LOS ANGELES—The public relations professionals of the future will need writing skills and good judgment, “but the key trait is curiosity,” Golin founder Al Golin told an audience of practitioners and students at the University of Southern California Thursday night.

“The most successful people I have known have had one trait in common, and that’s an insatiable curiosity,” claimed, during an interview with Willow Bay, a veteran television journalist, digital news editor and author, who is now the director of the Annenberg School of Journalism at the University of Southern California.

Golin also talked about the importance of integrity—“Without trust, very few brands can make it. If you lose trust, you’ve lost everything”—and about the willingness to change: “One of my least favorite sayings is, ‘If it ain’t broke don’t fix it.’ Sometimes you have to fix it before it breaks.” An example, he says, is the re-engineering of Golin by current chief executive Fred Cook. “It’s better to do these things before you have to.”

He also entertained the audience with stories of his relationship with long-term client McDonald’s.

Sixty years ago, he recalled, Golin made a cold call to Ray Kroc, founder of McDonald’s. “It was a new chain I had never heard of… but I called him and I said ‘I heard you were trying to start this new venture and I think maybe we can help you launch this’ and he said ‘come on over’ and I said ‘now?’ I raced over there and after about half an hour he said, ‘You start on Monday.’”

The fledgling company’s “financial guy” balked at the $500 a month fee, because he and Kroc were not even paying themselves salaries at the time. But Golin persuaded them that for that reason they couldn’t afford advertising; public relations would have to do everything, both marketing to consumer and making the business case to franchisees.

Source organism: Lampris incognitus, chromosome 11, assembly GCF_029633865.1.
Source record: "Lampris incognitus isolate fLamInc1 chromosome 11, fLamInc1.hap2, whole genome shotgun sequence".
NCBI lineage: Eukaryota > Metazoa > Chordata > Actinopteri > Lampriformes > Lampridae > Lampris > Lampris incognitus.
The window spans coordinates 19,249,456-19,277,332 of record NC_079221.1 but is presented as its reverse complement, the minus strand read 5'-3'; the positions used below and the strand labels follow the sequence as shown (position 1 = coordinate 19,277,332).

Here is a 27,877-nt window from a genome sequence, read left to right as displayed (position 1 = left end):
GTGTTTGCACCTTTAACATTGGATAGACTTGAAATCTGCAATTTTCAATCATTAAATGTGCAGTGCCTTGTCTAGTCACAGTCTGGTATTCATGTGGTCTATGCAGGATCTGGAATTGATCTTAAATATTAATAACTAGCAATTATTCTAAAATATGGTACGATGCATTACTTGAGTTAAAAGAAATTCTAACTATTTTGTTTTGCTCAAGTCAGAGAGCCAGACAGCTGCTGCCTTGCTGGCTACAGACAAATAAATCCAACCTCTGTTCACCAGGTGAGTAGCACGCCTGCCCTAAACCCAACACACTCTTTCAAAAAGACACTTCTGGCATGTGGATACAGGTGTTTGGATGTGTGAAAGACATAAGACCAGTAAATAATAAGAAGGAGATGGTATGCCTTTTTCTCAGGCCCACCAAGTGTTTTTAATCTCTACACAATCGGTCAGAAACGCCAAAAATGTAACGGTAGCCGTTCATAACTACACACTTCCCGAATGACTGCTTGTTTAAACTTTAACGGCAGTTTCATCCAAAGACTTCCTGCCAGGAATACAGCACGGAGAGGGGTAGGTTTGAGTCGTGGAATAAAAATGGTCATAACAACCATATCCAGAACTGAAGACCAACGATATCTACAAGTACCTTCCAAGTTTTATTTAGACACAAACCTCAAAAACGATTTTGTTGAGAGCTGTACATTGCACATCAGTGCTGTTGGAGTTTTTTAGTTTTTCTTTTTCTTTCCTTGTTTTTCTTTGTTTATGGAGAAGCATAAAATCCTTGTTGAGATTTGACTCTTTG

Kroc “had a flair for theatrical things,” Golin recalls. “If I told him he had to go to Muncie, Ind., he would ask ‘what time do we leave.’ He had the ability to see what PR could accomplish.”

Much of the company’s work back then involved community outreach.

“There weren’t any textbooks at the time about community relations,” which was important because “we wanted to show that they were part of the communities where they operated. It was a local business in that sense. It still is, even though they are now a big global company. But back then we were writing the book on community engagement.”

When the company opened a new restaurant someone would cut a ribbon made of dollar bills and donate the money to local charities.

On the business side, “there was a writer for the Associated Press… and I set up an interview in New York for Ray Kroc in the AP City Room… Ray was talking about what a franchise entailed and all the reporters stopped typing and gathered around the desk. The story ran the next day and the floodgates opened for franchisees.”

His firm continues working with McDonald’s today and is providing counsel as the company continues to be a target for critics of big business.

“They are an easy target, for anything and everything. People blame McDonald’s for the ills of the world.” There is a movie in the works, with Michael Keaton playing Kroc, and Golin has seen the script. “It’s not exactly flattering… they are painting a portrait of him that is not entirely true.” So Golin—because he knew Kroc personally—may make a rare appearance in front of the camera to refute some aspects of the script.

“We advised them not to over-react also. The lawyers always want to sue and we convinced them not to take that approach. We want to be a little bit light-hearted about it too.”